Interruptions from staff and other team members can break up the flow of your work day and seriously interfere with your ability to get your most important work done.
Experts have estimated that we can spend upwards of 40% of our day dealing with--and getting back on track after--unwanted interruptions.
Most law firm settings do require a certain amount of interruption to move at the speed of your clients and their matters--but that doesn't mean you can't set up some simple rules to reduce at least some of the burden that interruptions are causing you.
If you feel like your office is a revolving door, here are a few ways to address it:
1. Educate your staff on the purpose of establishing new communication routines.
Reducing interruptions starts with educating your team on why you're establishing new communication rules. Make it clear that the goal is to help the office run smoothly by bucketing certain questions and communications together and creating more uninterrupted time for everyone to concentrate on individual work.
2. Create rules and define an "emergency".
Identify rules your team can follow when it comes to communicating with one another. For example, if you want the hours between 10:00am-11:30am and 1:30pm-3:00pm to be uninterrupted work time, create a rule that no one interrupts you unless X, Y, or Z happens. Define what's not important enough for you to be interrupted , and also define circumstances where you do want them to communicate with you immediately--for example, client calls, potential new matters, or emergencies (and define what counts as an emergency).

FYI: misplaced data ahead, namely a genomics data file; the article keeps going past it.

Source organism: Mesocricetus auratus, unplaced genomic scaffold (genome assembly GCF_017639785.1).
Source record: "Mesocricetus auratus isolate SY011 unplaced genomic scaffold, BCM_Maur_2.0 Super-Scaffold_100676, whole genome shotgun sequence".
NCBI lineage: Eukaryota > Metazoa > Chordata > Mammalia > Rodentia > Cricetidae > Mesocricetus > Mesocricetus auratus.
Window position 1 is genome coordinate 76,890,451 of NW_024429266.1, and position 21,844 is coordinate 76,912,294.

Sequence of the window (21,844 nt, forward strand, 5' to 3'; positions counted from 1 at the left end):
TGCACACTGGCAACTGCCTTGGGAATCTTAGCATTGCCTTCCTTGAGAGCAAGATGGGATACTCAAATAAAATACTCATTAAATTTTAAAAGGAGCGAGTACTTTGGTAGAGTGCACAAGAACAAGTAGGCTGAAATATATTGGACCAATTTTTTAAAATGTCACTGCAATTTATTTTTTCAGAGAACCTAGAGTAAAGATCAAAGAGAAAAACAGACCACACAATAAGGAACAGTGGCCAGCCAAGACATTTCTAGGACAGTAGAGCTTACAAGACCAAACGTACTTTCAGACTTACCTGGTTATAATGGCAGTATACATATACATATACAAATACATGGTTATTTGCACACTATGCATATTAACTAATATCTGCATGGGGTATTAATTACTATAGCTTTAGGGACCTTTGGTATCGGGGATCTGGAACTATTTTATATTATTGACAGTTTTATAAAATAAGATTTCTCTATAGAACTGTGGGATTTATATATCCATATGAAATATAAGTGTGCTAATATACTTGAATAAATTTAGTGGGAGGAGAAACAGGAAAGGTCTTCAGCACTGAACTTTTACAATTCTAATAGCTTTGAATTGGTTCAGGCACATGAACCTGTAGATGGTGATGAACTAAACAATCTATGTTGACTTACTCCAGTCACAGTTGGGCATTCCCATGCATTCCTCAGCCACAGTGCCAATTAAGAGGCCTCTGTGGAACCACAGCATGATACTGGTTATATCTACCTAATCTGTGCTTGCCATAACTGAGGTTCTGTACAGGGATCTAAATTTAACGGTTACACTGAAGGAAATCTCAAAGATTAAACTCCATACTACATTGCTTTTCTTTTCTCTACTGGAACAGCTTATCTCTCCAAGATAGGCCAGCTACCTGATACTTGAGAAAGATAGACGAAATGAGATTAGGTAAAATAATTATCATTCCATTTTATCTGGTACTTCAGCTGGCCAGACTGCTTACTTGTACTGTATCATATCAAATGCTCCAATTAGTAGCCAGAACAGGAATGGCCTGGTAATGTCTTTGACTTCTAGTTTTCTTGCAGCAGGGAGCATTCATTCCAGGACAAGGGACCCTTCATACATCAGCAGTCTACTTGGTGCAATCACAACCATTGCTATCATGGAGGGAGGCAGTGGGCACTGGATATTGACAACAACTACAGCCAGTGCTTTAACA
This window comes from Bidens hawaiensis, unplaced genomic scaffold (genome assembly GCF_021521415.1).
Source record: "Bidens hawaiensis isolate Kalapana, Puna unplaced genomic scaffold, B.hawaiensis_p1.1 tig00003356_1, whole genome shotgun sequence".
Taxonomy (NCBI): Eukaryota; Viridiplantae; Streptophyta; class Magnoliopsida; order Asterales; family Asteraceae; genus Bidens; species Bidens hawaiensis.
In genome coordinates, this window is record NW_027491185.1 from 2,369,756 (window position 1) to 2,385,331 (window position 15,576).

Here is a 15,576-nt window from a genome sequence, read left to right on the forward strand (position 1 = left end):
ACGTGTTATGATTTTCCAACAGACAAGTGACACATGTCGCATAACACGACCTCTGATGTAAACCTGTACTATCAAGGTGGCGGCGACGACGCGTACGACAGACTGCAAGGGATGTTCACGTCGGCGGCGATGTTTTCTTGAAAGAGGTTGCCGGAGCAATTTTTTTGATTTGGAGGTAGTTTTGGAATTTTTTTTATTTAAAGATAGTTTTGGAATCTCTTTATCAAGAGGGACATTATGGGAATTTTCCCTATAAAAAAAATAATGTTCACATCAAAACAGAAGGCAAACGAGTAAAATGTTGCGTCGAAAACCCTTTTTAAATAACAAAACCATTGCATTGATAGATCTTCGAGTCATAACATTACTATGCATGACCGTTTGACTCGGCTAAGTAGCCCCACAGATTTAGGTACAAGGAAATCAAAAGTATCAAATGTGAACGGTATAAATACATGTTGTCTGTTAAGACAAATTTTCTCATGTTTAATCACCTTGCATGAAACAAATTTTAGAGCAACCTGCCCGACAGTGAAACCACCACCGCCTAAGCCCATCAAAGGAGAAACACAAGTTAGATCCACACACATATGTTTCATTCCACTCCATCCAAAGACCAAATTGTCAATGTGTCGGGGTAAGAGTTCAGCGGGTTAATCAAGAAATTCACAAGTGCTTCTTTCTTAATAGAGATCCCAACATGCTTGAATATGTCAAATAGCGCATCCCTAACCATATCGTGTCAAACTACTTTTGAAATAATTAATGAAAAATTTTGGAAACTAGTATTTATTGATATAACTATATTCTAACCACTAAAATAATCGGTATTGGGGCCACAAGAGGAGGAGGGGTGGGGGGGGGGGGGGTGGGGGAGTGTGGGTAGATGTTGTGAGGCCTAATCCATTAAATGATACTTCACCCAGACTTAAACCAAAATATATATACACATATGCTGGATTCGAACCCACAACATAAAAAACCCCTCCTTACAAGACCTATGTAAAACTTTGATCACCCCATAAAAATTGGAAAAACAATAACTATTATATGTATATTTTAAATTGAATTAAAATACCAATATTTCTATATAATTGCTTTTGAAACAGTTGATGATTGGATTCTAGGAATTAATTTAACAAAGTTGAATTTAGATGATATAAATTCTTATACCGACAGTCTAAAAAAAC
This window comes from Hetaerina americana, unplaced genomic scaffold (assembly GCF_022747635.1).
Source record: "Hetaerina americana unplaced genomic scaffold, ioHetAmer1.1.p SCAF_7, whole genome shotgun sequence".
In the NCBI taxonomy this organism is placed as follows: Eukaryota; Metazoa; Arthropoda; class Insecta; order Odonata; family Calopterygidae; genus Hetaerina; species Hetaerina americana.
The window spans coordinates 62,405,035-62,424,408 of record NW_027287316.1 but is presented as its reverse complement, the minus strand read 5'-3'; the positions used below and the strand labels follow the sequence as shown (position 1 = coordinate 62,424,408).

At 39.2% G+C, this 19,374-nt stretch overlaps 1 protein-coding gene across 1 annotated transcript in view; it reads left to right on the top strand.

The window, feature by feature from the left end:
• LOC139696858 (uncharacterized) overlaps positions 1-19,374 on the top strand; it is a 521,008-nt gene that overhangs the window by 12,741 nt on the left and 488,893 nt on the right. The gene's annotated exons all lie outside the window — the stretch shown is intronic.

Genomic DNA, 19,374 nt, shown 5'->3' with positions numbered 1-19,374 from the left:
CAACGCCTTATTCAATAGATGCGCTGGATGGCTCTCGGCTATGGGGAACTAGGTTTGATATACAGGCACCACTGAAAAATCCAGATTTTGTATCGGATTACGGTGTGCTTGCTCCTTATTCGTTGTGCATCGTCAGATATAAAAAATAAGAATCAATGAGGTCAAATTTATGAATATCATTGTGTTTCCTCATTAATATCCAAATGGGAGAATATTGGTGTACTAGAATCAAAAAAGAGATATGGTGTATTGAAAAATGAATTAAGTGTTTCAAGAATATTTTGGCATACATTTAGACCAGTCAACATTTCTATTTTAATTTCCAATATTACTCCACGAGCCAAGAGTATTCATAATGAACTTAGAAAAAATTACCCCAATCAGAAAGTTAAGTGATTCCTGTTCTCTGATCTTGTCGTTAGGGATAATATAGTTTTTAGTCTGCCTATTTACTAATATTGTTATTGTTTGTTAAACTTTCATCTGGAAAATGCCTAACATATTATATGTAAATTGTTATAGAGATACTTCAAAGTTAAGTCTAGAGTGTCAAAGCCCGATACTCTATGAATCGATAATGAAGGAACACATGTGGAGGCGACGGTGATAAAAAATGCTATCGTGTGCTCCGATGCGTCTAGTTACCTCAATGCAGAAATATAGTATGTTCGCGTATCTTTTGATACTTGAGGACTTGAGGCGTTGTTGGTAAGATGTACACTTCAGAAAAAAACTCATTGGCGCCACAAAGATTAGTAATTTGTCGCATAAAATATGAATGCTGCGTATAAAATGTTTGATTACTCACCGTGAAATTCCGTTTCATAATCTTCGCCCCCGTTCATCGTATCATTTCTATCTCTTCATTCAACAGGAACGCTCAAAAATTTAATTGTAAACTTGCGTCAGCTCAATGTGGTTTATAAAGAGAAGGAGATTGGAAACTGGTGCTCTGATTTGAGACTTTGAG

3. Establish times for questions.
If you're going to have periods with no interruptions, then also establish well-defined periods for questions and work-related discussions. Some attorneys who supervise others hold open "office hours" at specific times throughout the day, others will ask that questions are held until the top of the hour. Experiment to see what works best for you and your team.
4. Define what kinds of issues are good for weekly meetings.
Some questions don't even warrant discussion on a daily basis, and are better suited for weekly meetings with the whole team present. So also make it a point to define the kinds of questions and issues that are better covered at your next staff meeting. For example, breakdowns in processes and firm systems, or matters that relate to the entire office, for example.
5. Work the system.
It will take some time to get the rules in place and train your staff, and you will need to be vigilant about following the system you've set up. But the benefits that are on the other side of working the system are well worth the effort.